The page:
Centre College’s social bubble is an enigma to anyone who interacts with it. With such a diverse range of student interests, activities, and preferences, it is hard to truly look at the Centre Bubble as a whole.

Luckily I’m a fan of National Geographic, which is the perfect source for clear scientific observation and analysis, and with that love of scientific inquisitiveness it only seems appropriate to relate Centre to an environment that strongly parallels it: the African savanna.

Senior Chelsea Neal sits atop senior Greg Nicaise’s shoulders for a better view at the Spring 2013 “Good Kid, Maad Airguitar.”

Senior Chelsea Neal sits atop senior Greg Nicaise’s shoulders for a better view at the Spring 2013 “Good Kid, Maad Airguitar.”

While it may seem like a farfetched comparison, if you go deeper into the analogy you can see striking patterns.

Firstly one has to consider the multitude of species; you have the clans of apes who are generally isolated with their own community, good with tools, and probably sitting in the basement of Olin in the Lennox-lab torrent-downloading Game of Thrones.

Next you have your great herds, the vast majority of wildebeests and antelopes who are just going about their day trying to reach their next goal, only to be exhausted from heat, work, and econometrics quizzes.

Then you have your go-getter, pumped up predators who work hard to excel at their hunting craft, later on panicking to their friends in the pride about the Fulbright interviews that are looming over their heads.

But it’s not only diversity that makes us so similar to our friends in the animal kingdom; it is also our social habits, namely our watering holes.

Oh yes, the great watering hole, where all can gather to replenish their spirits, catch up on current happenings, and be dragged off by observant crocodiles who need to cite you for drinking too much before dragging you under.

Of course not all watering holes are the same; some are perfectly safe for all species and individuals to congregate, and some are inhabited with testosterone-filled rhinoceros that may have an excessive appetite after experimenting too much at Hillside with beverages.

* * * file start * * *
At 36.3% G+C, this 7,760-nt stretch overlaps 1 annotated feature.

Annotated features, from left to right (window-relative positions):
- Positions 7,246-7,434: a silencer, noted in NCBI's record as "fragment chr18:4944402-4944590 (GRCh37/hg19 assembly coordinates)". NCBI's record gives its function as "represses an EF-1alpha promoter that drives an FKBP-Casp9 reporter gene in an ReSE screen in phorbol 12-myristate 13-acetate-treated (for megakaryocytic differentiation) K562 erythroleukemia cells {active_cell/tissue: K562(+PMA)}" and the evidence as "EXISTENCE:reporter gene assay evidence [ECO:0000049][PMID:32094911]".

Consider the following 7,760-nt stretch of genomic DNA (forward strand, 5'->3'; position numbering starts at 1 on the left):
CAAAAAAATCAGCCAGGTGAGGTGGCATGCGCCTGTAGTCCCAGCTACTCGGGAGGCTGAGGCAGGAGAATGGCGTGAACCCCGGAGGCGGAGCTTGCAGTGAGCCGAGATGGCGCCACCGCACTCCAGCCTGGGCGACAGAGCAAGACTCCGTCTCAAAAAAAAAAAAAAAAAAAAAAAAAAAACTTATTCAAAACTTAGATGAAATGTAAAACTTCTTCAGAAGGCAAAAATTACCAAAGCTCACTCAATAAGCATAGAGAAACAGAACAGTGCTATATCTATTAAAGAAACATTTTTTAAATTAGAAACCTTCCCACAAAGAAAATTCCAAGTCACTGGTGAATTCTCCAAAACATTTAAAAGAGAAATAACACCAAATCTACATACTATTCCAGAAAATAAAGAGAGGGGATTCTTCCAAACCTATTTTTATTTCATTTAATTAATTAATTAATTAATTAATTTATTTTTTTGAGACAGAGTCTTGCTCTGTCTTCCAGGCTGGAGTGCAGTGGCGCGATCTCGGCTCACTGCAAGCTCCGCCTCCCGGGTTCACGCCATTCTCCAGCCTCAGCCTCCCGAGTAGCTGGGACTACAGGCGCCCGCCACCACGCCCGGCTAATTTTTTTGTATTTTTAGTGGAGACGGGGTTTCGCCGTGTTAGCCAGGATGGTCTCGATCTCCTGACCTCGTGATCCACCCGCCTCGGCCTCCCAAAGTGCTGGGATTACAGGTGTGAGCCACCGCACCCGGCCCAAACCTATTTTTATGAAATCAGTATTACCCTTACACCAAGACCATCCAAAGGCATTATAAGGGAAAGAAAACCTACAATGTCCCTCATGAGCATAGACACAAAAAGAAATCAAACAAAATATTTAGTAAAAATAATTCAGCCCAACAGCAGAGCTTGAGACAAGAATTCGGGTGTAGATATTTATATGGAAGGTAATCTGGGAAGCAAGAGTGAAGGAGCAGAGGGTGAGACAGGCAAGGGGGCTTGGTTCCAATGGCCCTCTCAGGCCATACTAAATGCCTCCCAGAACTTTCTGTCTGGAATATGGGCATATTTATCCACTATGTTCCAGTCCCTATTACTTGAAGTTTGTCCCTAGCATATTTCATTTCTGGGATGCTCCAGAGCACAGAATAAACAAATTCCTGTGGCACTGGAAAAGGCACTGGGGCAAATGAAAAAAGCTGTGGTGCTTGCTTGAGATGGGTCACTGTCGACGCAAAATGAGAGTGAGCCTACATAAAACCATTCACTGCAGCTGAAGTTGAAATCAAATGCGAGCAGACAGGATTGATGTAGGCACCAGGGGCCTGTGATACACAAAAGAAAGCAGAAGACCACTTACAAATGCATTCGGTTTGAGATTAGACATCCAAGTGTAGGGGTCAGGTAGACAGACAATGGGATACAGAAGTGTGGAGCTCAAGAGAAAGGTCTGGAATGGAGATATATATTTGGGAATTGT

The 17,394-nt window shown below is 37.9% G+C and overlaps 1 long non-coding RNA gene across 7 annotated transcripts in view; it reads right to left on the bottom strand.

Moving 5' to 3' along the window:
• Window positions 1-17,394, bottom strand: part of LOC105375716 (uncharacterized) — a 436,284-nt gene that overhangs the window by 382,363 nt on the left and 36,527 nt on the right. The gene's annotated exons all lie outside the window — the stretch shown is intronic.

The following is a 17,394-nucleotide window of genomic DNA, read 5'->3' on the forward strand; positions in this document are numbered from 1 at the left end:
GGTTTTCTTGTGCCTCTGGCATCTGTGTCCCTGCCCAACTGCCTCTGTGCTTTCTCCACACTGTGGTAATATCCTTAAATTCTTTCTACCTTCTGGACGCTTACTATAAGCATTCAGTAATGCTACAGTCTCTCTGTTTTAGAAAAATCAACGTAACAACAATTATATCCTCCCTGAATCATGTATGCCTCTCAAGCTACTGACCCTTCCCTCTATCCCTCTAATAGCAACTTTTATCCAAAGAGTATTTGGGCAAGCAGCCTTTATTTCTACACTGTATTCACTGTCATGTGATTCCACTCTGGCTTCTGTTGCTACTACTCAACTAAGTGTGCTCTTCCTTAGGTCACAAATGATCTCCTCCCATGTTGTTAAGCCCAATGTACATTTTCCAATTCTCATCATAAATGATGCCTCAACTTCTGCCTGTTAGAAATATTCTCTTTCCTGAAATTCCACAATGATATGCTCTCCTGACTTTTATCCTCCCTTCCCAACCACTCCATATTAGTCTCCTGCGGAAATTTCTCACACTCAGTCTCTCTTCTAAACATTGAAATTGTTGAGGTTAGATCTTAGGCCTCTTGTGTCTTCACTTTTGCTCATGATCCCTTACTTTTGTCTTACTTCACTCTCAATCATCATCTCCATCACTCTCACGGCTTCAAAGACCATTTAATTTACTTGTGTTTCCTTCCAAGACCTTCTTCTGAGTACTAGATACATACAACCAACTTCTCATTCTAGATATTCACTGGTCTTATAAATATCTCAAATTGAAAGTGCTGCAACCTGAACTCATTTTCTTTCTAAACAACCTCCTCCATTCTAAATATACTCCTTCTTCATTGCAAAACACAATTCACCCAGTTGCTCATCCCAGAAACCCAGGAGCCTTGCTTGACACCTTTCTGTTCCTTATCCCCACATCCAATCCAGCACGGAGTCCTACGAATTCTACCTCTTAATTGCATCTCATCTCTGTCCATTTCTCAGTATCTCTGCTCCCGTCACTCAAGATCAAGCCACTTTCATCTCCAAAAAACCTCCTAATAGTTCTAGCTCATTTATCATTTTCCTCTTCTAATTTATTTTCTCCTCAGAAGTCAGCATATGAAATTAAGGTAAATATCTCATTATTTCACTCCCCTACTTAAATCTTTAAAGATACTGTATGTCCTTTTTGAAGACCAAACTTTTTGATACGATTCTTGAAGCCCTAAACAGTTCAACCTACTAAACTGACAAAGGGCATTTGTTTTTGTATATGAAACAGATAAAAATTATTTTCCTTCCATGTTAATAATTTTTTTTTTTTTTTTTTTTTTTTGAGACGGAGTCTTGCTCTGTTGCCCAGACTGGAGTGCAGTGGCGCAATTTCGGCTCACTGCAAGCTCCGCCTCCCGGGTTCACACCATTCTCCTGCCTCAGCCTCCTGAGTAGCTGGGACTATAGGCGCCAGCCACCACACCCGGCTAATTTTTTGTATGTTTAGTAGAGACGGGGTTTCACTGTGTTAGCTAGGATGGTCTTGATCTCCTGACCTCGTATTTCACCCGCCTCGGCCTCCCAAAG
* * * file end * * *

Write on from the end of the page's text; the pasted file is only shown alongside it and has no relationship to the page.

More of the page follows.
Either way, our watering holes are sacred to us, whether it is to freshen up with friends after a hard day of migrating or to satiate one’s lust for drink while grinding to Ke$ha.

Then you have your sometimes-inexplicable rituals and traditions that continue to baffle onlookers. While it is truly bizarre that female lions do all of the hunting, it’s even more bizarre that members of a species that treasures knowledge and reason would have any need to run around metal objects in the nude.

Further, it is even more bizarre when members of said species decide to destroy useful tools such as lampposts and couches while their primate cousins on the savanna use their tools to the fullest extent.

Then again, even elephants and monkeys are known to consume alcohol, and a few kegs worth at the houses may entice them to knock down some trees, throw objects at passers-by, and draw phallic symbols in the Nevin bathrooms.

But while we have seen the similar trends and habits to our cousins on the Serengeti, we still haven’t answered the question of why. Why do we treasure our watering holes so much, why do we streak around metal statues, and why do we sometimes feel the need to destroy perfectly innocent lampposts?

Perhaps those who ask these questions a lot need to sit back and enjoy the wonderful animalistic experience. After all, we are an ecosystem of sorts, and we rely on each other’s traits, whether they are unnoticeable or clearly bizarre.

Though if you figure out the reasons why you can let me know, otherwise I need to find a watering hole, but I can’t decide if I want to risk the crocs or experiment with the rhinos.


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